Can a Cancer Diagnosis Cause PTSD?

Hello lovely you!

The past few weeks we’ve been talking about stress: the good, the bad and the extremely ugly of it. We’ve talked about the fact that stress can wear us down, negatively impact our immune system and allow us to get sick, and sometimes very sick.

So not only can stress cause our bodies to develop cancer, but a diagnosis can give us even more stress. In fact for most people, a diagnosis of cancer will be the biggest stress they ever face.

A soldier develops post-traumatic stress disorder (PTSD) after being in a war. I can tell you from personal experience, being diagnosed with cancer, facing your own mortality for the first time and spending weeks and/or months receiving physically grueling treatments while fighting for your life… that is war!

Research Finds 1 in 5 Cancer Patients Develops PTSD

Not only has recent research found so many cancer patients develop PTSD, they found that survivors can still experience PTSD years after beating it.

Here’s a quote from Dr. Fremonta Meyer, a psychiatrist at the Dana-Farber Cancer Institute and co-author of a recent study: “This underscores the importance of building better programs for longer-term support for cancer patients. Otherwise, we’ll miss people who are really continuing to suffer emotionally.”

Halleluiah! Doctors are finally beginning to recognize just how powerful emotions are when it comes to our health. PTSD will only undermine a patient’s recovery, so it’s important for cancer teams to treat the whole patient, physically, mentally and emotionally.

I read some other comments from doctors regarding this PTSD study. One of them, Dr. Gary H. Lyman, co-director of the Hutchinson Institute for Cancer Outcomes Research has said, “We have just presumed that once the patient passes that acute phase, which may go for six months on average, that their symptoms will abate. So we stop asking the question.”

I think he means doctors stop asking us ‘how we’re doing’ because, hey, we’re still alive so what do we have to complain about?

Dr. Alan Valentine, chairman of the department of psychiatry at the University of Texas MD Anderson Cancer Center, in Houston was refreshingly honest in his comments about the study:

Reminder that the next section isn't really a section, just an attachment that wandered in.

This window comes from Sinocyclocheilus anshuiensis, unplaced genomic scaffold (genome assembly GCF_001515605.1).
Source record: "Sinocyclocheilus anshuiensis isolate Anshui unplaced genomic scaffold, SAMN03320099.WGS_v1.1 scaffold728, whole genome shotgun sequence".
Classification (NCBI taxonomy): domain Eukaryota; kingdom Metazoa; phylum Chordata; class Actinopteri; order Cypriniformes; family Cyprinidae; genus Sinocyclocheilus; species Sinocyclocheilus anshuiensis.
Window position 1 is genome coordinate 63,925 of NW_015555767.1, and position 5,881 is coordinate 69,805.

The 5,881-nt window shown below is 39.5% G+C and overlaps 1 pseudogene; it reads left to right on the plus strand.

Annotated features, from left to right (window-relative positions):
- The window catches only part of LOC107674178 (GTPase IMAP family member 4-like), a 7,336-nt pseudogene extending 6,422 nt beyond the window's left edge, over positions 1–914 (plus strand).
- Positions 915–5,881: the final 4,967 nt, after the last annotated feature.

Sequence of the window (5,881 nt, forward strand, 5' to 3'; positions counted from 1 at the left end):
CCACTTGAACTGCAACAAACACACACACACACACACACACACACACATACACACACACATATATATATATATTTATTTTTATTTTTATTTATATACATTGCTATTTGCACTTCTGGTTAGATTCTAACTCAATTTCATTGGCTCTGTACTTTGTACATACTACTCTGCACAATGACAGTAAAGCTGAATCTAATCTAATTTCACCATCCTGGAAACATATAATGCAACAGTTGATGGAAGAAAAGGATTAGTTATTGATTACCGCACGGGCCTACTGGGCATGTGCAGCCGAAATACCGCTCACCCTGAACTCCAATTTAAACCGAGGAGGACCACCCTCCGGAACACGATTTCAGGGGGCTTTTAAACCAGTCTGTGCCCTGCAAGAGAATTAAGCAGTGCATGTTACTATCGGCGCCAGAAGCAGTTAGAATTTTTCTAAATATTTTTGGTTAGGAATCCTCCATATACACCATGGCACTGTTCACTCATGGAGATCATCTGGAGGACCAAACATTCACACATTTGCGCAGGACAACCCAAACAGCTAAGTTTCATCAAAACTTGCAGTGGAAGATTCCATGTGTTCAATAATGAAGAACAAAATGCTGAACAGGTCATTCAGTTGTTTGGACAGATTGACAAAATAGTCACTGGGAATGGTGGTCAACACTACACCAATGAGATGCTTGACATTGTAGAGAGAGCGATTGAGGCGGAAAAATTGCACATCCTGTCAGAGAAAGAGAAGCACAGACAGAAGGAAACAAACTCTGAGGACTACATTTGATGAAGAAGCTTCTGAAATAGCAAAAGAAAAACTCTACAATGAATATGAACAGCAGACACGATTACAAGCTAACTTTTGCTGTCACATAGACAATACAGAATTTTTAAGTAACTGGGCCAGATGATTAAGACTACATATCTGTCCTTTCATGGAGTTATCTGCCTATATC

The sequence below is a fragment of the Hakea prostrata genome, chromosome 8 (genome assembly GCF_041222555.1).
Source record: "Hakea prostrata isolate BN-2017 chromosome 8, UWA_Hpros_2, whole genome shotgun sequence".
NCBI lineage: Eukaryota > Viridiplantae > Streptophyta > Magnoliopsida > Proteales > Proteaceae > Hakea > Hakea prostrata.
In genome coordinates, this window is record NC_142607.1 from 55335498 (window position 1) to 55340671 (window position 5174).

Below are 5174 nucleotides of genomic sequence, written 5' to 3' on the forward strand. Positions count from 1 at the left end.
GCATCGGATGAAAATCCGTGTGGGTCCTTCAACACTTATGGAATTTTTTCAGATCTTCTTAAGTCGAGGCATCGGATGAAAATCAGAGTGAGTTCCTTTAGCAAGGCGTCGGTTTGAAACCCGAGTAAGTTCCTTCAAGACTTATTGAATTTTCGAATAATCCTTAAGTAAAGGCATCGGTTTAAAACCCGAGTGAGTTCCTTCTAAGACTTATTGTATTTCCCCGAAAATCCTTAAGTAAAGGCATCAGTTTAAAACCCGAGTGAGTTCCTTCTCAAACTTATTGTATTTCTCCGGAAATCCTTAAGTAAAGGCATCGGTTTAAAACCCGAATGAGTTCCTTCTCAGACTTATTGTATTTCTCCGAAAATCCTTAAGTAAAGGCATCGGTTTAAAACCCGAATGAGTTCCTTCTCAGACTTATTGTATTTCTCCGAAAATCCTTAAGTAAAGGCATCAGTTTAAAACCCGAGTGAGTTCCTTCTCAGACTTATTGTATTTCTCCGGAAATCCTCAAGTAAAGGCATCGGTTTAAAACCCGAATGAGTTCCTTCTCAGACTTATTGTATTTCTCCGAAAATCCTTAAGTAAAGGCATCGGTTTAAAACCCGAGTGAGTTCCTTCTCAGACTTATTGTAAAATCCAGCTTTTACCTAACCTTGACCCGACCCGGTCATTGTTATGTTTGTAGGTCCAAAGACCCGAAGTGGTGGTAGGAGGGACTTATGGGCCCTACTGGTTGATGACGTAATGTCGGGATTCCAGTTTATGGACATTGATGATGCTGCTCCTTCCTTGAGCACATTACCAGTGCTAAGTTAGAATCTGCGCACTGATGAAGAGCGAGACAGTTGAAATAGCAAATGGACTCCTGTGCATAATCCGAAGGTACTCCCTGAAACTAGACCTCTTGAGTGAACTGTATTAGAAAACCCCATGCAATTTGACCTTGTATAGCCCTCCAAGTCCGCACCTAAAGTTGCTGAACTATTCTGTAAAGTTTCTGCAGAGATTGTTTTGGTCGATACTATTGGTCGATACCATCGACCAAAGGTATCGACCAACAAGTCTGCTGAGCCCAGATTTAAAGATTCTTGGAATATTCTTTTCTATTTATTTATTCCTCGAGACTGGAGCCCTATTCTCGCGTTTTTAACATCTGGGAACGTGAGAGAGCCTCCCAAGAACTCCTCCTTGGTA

“Do we do as well as we should in following up on anxiety and depression? Probably not. We’re probably missing a bunch of people.”

So there is hope that more and more doctors will begin to pay attention and actually care what is going on psychologically and emotionally with their patients during treatments.

In the meantime, if you are battling cancer and dealing with PTSD at the same time, or you are a cancer survivor but are having a hard time moving on, what can you do?

Keep Reading to Find Out

Before we get to some of the ways you can manage your PTSD, let’s talk about some of the symptoms of it, because it’s important to recognize whether you’re merely a little anxious with your diagnosis and treatment plan, or whether you have full-on post traumatic stress disorder.

Here are some of the most common symptoms of PTSD:


It’s common for PTSD sufferers to have disruptive sleep, punctuated by horrible nightmares. These nightmares aren’t sporadic but usually occur night after night.

Avoiding Triggering Situations

The day you heard your doctor say those horrifying words “you have cancer” was mostly likely the most traumatic day of your life. You may now wish to avoid your doctor’s office because just being there takes you back to the heart-pounding cold-sweat of that day. This is bad, because PTSD can cause patients to miss important medical appointments.


When we are on edge and emotionally fragile, it’s hard to be around other people. It is not uncommon for cancer patients who are suffering with PTSD to isolate themselves from their friends and loved ones.


It’s a miracle some of us don’t experience depression during our treatment and recovery. Facing your own mortality at any age has a tendency to squash your spirits!!

How to manage Your PTSD so You Can Get well and Stay Well

Talk with Someone on Your Team

It’s important that you share what’s going on with someone on your team. This could be your doctor, social worker or counselor. They will either be able to provide treatment or refer you to someone who can help.

A therapist who specializes in PTSD may try different approaches to help you. He or she may talk to you about cognitive processing therapy, eye movement desensitization, prolonged exposure therapy and/or incorporating antidepressant medications.

Please be really open and honest with your care team and therapist. It is important that you get help to manage your PTSD. In order for your body to heal, your mind and heart have to heal first!

Be Gentle with Yourself

Take the very best of care of yourself. Your health must come first. Your needs MUST come first right now.

Connect with Your Spirit

You will need YOU more than anyone during this time. There is a bigger YOU inside you, and this YOU is ultimately powerful. It… AKA YOU… have the power to heal your life. Get quiet. Go within. Become ONE with your inner power.

I wish I could wave a magic wand and take all of your stress away lovely you. I know exactly what you are feeling, because I have been where you are. I have faced the darkness, dealt with the stress and trauma of fighting cancer, and I am alive and here to help you and inspire you to have the strength and the love of self to keep going.

We are healing our lives one day at a time here at Prue’s Place.

With love & gratitude,